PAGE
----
Practical Discipline, Spiritual Nourishment

Practical Discipline, Spiritual Nourishment

Eleventh Sunday after Trinity

Readings: 1 Kings 19. 4-8; Psalm 34 1-8; Ephesians 4.25 – 5.2; John 6. 35, 41-51 (view all)

I have to confess that I love that feeling of being absolutely full. Whether it’s after a nice Sunday roast, or whether Amy and I have ordered a cheeky takeaway after Evie has gone to bed, and as usual ordered far too much food for ourselves. That sense of leaning back in your seat with a full stomach, after enjoying a really good meal. There’s nothing quite like it!

At the beginning of today’s gospel reading, Jesus declares:

I am the bread of life. Whoever comes to me will never be hungry, and whoever believes in me will never be thirsty.

As we reflect on this together, what might it mean for us to be spiritually fed by Jesus, the bread of life? And how can we find spiritual sustenance in our lives today? 

In describing himself as the ‘bread of life’, Jesus reminds the gathered crowd of the way in which God has always provided for his people.

We were reminded last week of the way in which God provided manna — ‘bread from heaven’ — for the Israelites in the wilderness. And this week, our Old Testament reading portrays part of the story of Elijah, who is at his wit’s end when an angel appears telling him to: ‘Get up and eat.’ We all need nourishment, both physical but also spiritual. And God provides both for his people.

But when it comes to talking about spiritual nourishment so often those of us who are practically-minded can switch off. We can assume that spiritual nourishment means something kind-of airy fairy to do with prayer and contemplation, and being holy. 

The kind of people that come to mind for us as examples are people like Mother Teresa, Mahatma Gandhi, or, if you’re strange like me, even Master Yoda from Star Wars. These are characters who seem entirely other-worldly and whose example we could not possibly manage to live up to. 

However, this morning I want suggest that being spiritually nourished can also be very practical. It has to do with finding ways in and through our everyday, practical lives to cultivate relationship with Jesus. It has to do with concrete values and principles of honesty and justice. It has to do with the way in which we treat others.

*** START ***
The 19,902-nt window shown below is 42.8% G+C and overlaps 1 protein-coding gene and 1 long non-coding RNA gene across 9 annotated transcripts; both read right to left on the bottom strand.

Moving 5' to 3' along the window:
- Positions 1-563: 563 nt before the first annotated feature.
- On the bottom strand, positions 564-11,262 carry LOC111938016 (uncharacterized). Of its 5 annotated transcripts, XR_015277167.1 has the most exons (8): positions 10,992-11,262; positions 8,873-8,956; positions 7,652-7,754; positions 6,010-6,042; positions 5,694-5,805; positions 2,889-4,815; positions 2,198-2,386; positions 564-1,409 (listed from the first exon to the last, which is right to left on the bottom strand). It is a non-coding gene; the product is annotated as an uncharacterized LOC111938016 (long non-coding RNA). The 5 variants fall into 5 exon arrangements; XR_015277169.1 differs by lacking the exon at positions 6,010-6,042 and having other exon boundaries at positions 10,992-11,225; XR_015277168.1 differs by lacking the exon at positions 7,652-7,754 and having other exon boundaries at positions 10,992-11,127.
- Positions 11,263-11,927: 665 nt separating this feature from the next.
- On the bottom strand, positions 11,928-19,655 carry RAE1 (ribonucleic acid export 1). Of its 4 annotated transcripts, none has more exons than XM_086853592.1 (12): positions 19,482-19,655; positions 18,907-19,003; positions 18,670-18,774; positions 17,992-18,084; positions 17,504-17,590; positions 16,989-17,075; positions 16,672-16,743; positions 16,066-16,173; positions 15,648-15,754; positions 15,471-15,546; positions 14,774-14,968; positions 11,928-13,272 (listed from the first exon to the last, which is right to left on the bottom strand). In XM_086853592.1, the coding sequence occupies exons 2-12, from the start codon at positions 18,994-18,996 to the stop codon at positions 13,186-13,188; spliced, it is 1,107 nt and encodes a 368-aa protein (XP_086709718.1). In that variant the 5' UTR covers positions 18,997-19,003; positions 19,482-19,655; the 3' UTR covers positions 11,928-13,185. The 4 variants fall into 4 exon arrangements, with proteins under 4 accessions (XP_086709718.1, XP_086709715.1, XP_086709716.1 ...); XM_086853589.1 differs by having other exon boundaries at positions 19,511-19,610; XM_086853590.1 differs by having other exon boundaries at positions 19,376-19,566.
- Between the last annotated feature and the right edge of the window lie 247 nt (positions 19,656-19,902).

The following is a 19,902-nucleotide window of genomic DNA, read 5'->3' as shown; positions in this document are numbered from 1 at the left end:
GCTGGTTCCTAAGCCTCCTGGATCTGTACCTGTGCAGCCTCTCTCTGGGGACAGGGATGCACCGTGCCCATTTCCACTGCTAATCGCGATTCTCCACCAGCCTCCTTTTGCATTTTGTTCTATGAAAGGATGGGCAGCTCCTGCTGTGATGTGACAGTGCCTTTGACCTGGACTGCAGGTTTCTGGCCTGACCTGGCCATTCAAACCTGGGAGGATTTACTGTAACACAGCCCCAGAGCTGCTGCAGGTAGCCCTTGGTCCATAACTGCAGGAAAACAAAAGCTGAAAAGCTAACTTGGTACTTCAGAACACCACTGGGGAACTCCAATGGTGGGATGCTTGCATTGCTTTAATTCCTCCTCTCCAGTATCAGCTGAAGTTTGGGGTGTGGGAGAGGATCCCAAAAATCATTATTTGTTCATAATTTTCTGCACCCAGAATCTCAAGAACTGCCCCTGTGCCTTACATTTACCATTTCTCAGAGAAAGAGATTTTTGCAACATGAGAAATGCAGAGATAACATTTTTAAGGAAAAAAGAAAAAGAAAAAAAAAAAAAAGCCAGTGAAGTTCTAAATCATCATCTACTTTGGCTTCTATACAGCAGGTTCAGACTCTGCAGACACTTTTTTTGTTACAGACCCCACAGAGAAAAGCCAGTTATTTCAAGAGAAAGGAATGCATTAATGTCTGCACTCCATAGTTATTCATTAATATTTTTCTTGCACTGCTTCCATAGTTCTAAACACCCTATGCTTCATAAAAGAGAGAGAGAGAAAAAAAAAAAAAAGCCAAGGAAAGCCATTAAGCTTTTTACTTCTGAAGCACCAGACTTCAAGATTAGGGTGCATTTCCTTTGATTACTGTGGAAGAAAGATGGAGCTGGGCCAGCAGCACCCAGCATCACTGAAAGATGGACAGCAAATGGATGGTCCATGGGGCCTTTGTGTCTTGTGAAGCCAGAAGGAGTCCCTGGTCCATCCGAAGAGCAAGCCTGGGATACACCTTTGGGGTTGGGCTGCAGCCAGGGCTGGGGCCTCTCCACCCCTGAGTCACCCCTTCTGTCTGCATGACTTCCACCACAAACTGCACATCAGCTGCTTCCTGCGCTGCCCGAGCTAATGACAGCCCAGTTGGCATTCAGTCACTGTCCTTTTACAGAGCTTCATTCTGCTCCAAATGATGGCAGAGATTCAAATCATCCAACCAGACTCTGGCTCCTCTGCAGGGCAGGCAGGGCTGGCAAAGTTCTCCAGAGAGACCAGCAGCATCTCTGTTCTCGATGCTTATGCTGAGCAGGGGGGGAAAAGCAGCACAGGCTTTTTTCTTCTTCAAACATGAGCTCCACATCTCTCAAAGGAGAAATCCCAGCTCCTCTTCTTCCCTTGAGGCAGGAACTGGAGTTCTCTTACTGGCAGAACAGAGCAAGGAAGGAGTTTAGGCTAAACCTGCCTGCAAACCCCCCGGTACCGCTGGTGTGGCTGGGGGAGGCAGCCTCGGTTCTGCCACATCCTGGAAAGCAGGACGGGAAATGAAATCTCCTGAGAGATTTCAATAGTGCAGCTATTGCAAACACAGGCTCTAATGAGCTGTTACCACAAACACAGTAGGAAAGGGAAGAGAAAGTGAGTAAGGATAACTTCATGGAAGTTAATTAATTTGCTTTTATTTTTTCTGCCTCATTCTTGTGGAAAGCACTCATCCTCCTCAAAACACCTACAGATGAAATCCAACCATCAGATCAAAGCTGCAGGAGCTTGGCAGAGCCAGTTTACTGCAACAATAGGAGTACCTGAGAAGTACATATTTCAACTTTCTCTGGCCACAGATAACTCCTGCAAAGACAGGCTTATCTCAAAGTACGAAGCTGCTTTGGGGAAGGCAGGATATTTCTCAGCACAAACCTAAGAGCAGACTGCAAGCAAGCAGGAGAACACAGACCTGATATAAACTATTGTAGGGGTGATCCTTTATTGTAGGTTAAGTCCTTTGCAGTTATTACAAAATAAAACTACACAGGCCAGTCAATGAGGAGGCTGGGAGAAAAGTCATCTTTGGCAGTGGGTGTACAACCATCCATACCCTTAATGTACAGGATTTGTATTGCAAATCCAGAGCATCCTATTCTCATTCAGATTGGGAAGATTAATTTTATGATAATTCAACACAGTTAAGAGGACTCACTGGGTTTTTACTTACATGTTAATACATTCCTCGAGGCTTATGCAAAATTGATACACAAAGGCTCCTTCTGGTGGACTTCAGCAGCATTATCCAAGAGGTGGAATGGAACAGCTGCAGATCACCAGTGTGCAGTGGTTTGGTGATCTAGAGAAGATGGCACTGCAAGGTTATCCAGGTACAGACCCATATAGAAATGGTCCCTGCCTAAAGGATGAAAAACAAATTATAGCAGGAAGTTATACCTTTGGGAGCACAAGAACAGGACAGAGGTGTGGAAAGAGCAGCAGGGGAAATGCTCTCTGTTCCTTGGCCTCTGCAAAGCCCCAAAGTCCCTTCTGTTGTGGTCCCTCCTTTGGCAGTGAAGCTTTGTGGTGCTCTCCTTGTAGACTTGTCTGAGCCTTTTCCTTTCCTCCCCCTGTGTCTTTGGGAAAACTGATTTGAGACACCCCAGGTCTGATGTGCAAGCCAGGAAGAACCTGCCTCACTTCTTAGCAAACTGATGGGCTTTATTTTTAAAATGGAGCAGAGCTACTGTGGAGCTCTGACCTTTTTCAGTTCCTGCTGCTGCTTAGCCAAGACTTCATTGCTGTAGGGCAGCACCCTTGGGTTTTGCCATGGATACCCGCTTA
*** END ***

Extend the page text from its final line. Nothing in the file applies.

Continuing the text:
When Paul writes to the Ephesian Christians, in today’s epistle, he shares with them some very practical steps to a way of life where God sustains and nourishes us. Speaking the truth, rejecting evil or negative talk and instead encouraging and building others up, putting away bitterness and malice, instead being kind and forgiving others — all of these are practical ways to enable us to live well and thrive with God and our neighbours.

When we trust that God is in control, and will sustain us, then we have no need for anger or bitterness. It is only when we fail to trust him that we feel the need to snatch control ourselves and lash out at those around us. And it’s only when we fail to acknowledge our own need for God’s forgiveness and mercy, that we fail to forgive and extend grace towards others.

Ultimately when we follow Christ’s example, finding practical ways to build a healthy relationship with God and our neighbours, we find ourselves spiritually sustained and nourished, not just surviving, but able to thrive as God’s people.

As Paul sums it all up:

Therefore be imitators of God, as beloved children, and live in love, as Christ loved us and gave himself for us.

So, I wonder, this morning: Will we trust in God’s ability to sustain and nourish us, his people? Will we choose to find practical ways to cultivate an attitude of love within us, enabling us to grow and thrive in our spiritual lives? 

How can we, as God’s people, enable our friends and neighbours to discover Jesus, the bread of life, to sustain and nourish them?

I love the story of a 17th century monk named Brother Lawrence. While other monks were busy with theological study or copying important spiritual texts, he was given the mundane task of assisting in the monastery kitchen. However, day by day, as he washed pots and chopped vegetables, he came to the realisation that he could acknowledge God’s presence with him. As he talked to God while he worked, there was a sense of closeness between them, and he was able to grow and thrive spiritually.

In his book, The Practice of the Presence of God, which has now become quite famous, Brother Lawrence writes:

In continuing the practice of conversing with God throughout each day, and quickly seeking His forgiveness when I fell or strayed, His presence has become as easy and natural to me now as it once was difficult to attain.

Jesus invites us to come to him, the bread of life, and be sustained and nourished in all we do. May we respond this morning, in joy, receiving his body and blood, in faith that he will sustain us through all we have to face in the week ahead, and the days, weeks and years to come.

O God,
you declare your almighty power
most chiefly in showing mercy and pity:
mercifully grant to us such a measure of your grace,
that we, running the way of your commandments,
may receive your gracious promises,
and be made partakers of your heavenly treasure;
through Jesus Christ your Son our Lord,
who is alive and reigns with you
in the unity of the Holy Spirit,
one God, now and for ever.